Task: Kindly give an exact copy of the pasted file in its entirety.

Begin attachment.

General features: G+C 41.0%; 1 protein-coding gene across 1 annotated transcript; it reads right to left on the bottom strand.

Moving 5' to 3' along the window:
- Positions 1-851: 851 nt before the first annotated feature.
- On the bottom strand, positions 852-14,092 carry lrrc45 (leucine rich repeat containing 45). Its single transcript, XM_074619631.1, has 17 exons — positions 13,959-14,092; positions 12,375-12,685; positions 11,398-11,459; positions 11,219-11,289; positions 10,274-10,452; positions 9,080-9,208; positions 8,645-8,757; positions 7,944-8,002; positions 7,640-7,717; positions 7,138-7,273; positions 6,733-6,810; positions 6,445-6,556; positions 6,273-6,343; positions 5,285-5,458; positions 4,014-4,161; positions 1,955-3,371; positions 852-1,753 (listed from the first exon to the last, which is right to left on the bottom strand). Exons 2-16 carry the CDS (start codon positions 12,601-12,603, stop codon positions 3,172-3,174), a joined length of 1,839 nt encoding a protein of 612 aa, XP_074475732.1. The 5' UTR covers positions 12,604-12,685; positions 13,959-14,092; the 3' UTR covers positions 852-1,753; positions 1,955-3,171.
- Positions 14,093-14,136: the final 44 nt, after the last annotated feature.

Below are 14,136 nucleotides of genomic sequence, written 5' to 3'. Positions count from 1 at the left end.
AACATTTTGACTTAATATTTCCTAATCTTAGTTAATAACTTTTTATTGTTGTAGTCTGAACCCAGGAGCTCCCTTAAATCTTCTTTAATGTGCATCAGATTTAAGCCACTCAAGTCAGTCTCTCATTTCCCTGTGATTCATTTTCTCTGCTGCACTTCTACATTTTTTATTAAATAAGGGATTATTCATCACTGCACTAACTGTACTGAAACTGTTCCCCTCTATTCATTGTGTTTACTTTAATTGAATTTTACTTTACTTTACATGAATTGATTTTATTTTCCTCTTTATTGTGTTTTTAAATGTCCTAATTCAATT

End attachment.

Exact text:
General features: G+C 41.0%; 1 protein-coding gene across 1 annotated transcript; it reads right to left on the bottom strand.

Moving 5' to 3' along the window:
- Positions 1-851: 851 nt before the first annotated feature.
- On the bottom strand, positions 852-14,092 carry lrrc45 (leucine rich repeat containing 45). Its single transcript, XM_074619631.1, has 17 exons — positions 13,959-14,092; positions 12,375-12,685; positions 11,398-11,459; positions 11,219-11,289; positions 10,274-10,452; positions 9,080-9,208; positions 8,645-8,757; positions 7,944-8,002; positions 7,640-7,717; positions 7,138-7,273; positions 6,733-6,810; positions 6,445-6,556; positions 6,273-6,343; positions 5,285-5,458; positions 4,014-4,161; positions 1,955-3,371; positions 852-1,753 (listed from the first exon to the last, which is right to left on the bottom strand). Exons 2-16 carry the CDS (start codon positions 12,601-12,603, stop codon positions 3,172-3,174), a joined length of 1,839 nt encoding a protein of 612 aa, XP_074475732.1. The 5' UTR covers positions 12,604-12,685; positions 13,959-14,092; the 3' UTR covers positions 852-1,753; positions 1,955-3,171.
- Positions 14,093-14,136: the final 44 nt, after the last annotated feature.

Below are 14,136 nucleotides of genomic sequence, written 5' to 3'. Positions count from 1 at the left end.
AACATTTTGACTTAATATTTCCTAATCTTAGTTAATAACTTTTTATTGTTGTAGTCTGAACCCAGGAGCTCCCTTAAATCTTCTTTAATGTGCATCAGATTTAAGCCACTCAAGTCAGTCTCTCATTTCCCTGTGATTCATTTTCTCTGCTGCACTTCTACATTTTTTATTAAATAAGGGATTATTCATCACTGCACTAACTGTACTGAAACTGTTCCCCTCTATTCATTGTGTTTACTTTAATTGAATTTTACTTTACTTTACATGAATTGATTTTATTTTCCTCTTTATTGTGTTTTTAAATGTCCTAATTCAATT